The past couple of weeks there has not been much bedtime activist writing. A combination of the summer season, moving and a good dose of covid left the keyboard out of sight. But definitely not out of mind. Let me pick up the thread of my blogs with something that keeps on coming back, and to which I woke up this morning. For the umpteenth time, the Dutch Jewish social justice organisation I co-founded is accused for being zionist, and for that reason an unwelcome partner in the anti-racist movement. Today’s case was a reply to an announcement about a new anti-racism alliance with a broad spectrum of participating organisations representing many voices in the movement, including our Jewish one.
The eagerness with which this rhetoric moves around the Dutch intersectional anti-racism movement caught my attention before. But where earlier the pith of the matter seemed to be a problem with a perceived false loyalty with the State of Israel, echoing antisemitic double loyalty tropes, this time the accusation is used to implore silencing. The underlying motivation seems to be to question our organisation’s legitimacy in participating in the alliance.
The apriori silencing of a minority voice and the questioning of their right to participate in the antiracism movement is disconcerting. Considering the context that the past decade or so Jewish representation in the broader intersectional movement was hardly visible, and that the Jewish participation in the alliance is an attempt at changing that, this rhetoric is even more amiss. It begs the question as to why it is seemingly so easy and normalized to question Jewish concerns and why it is not being called out by others in the movement.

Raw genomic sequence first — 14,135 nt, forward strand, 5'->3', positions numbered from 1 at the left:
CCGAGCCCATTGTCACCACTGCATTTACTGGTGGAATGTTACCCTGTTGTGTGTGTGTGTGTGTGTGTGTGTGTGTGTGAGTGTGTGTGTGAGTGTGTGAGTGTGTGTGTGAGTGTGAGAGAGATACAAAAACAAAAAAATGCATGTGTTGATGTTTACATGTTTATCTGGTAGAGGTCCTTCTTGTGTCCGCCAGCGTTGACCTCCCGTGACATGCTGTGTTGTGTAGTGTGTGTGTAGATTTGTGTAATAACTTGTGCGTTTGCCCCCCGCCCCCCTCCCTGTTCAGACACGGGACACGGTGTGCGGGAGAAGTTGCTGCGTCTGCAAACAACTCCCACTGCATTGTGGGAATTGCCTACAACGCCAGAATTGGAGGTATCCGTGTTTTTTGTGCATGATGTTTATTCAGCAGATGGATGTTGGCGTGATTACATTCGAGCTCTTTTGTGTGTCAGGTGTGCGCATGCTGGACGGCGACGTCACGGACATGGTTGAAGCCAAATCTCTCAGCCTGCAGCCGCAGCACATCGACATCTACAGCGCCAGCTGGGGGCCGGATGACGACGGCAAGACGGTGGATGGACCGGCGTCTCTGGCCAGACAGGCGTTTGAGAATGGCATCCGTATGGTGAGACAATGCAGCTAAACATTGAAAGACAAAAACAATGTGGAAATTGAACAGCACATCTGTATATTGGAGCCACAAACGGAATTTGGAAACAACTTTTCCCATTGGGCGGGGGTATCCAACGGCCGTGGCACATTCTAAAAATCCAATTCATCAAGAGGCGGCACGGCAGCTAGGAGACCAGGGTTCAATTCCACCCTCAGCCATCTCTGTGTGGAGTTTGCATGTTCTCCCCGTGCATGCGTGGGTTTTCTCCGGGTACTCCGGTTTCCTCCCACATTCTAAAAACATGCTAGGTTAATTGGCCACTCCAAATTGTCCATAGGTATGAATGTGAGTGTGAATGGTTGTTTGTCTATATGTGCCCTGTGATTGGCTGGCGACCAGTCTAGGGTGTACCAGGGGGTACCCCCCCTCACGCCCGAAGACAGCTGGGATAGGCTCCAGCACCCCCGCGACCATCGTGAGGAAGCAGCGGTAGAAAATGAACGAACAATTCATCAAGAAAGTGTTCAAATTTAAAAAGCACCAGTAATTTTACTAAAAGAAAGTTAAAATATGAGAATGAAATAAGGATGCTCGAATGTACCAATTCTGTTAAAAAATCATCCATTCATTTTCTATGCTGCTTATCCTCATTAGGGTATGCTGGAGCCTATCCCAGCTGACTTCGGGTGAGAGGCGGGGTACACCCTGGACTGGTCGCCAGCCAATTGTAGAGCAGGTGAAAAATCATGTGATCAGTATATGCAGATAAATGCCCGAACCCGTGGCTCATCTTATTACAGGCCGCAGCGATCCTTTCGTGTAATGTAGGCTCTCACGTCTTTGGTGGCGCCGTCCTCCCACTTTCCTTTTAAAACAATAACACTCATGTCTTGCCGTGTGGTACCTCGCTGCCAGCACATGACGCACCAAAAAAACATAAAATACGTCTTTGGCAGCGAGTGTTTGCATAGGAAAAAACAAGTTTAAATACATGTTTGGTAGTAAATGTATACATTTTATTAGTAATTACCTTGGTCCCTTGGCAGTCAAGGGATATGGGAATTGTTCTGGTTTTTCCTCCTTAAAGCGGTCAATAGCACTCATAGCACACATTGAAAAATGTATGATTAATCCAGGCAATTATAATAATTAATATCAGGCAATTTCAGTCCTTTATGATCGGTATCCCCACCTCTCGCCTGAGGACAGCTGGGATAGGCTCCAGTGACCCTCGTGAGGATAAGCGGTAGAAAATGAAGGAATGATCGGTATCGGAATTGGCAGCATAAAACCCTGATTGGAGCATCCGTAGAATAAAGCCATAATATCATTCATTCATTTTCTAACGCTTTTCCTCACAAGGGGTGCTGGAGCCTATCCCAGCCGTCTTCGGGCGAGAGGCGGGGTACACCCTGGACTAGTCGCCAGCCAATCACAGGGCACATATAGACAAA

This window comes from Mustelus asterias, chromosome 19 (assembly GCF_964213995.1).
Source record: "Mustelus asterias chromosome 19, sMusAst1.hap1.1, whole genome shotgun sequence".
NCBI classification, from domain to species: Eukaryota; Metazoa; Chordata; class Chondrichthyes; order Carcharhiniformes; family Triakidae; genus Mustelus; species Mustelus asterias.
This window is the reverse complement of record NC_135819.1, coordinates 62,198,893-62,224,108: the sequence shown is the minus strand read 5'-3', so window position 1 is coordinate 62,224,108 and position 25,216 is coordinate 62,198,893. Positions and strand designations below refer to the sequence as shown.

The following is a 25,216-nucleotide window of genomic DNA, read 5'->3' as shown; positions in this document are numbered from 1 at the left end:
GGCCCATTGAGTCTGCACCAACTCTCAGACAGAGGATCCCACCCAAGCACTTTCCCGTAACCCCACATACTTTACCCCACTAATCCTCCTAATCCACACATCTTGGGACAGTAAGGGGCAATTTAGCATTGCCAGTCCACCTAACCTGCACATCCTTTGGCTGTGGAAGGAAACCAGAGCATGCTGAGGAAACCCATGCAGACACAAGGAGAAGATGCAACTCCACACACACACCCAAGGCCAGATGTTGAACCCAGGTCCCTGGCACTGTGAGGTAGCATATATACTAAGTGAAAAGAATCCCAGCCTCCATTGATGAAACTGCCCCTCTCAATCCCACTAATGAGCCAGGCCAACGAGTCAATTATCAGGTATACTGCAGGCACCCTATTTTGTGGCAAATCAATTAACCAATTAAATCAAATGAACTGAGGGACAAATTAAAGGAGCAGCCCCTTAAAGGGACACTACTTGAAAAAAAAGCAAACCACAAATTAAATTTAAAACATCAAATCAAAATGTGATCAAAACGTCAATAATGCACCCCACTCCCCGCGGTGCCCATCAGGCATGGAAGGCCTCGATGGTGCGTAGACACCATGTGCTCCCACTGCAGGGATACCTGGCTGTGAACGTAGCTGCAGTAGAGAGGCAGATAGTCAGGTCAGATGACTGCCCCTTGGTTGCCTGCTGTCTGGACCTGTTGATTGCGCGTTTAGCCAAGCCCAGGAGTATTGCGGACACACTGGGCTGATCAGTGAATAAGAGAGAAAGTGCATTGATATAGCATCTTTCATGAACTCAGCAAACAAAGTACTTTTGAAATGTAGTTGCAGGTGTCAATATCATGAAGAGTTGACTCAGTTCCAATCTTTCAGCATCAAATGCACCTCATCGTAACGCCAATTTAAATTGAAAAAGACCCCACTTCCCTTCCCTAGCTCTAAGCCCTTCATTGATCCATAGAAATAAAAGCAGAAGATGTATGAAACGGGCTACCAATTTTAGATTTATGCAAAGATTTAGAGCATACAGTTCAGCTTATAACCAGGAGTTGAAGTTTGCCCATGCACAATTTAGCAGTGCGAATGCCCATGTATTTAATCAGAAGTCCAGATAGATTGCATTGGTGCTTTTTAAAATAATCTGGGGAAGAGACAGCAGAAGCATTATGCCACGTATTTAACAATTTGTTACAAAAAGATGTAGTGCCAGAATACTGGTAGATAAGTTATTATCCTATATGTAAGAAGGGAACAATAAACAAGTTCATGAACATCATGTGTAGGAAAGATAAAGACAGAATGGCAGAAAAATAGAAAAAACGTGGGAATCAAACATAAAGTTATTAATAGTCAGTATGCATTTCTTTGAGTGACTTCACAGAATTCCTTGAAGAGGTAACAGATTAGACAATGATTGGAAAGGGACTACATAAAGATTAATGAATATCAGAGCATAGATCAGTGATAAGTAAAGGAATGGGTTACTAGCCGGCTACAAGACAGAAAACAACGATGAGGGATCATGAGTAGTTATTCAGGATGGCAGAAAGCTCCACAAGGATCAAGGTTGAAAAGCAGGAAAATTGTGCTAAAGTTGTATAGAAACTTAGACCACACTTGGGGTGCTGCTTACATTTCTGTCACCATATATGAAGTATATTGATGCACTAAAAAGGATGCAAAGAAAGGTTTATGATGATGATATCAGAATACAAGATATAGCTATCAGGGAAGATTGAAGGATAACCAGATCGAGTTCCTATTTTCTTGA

Working on the crossroads between fighting antisemitism and antiracism is a challenging sweet spot. There is plenty of work in either direction that I embrace: including antisemitism in the antiracism effort, disentangling the conflation between Jews and Israel, stimulating more Jewish involvement in the antiracism movement and creating lasting allyships that will bring the broader movement further. But having to prove the legitimacy of one’s existence in every single interaction is not only wearisome but points at something way more problematic. In a movement that aims to be inclusive, intersectional and safe for all oppressed and discriminated against people, this persistent discourse of silencing and sidelining needs to be tackled. I am taking some deep breaths. To catch my voice again.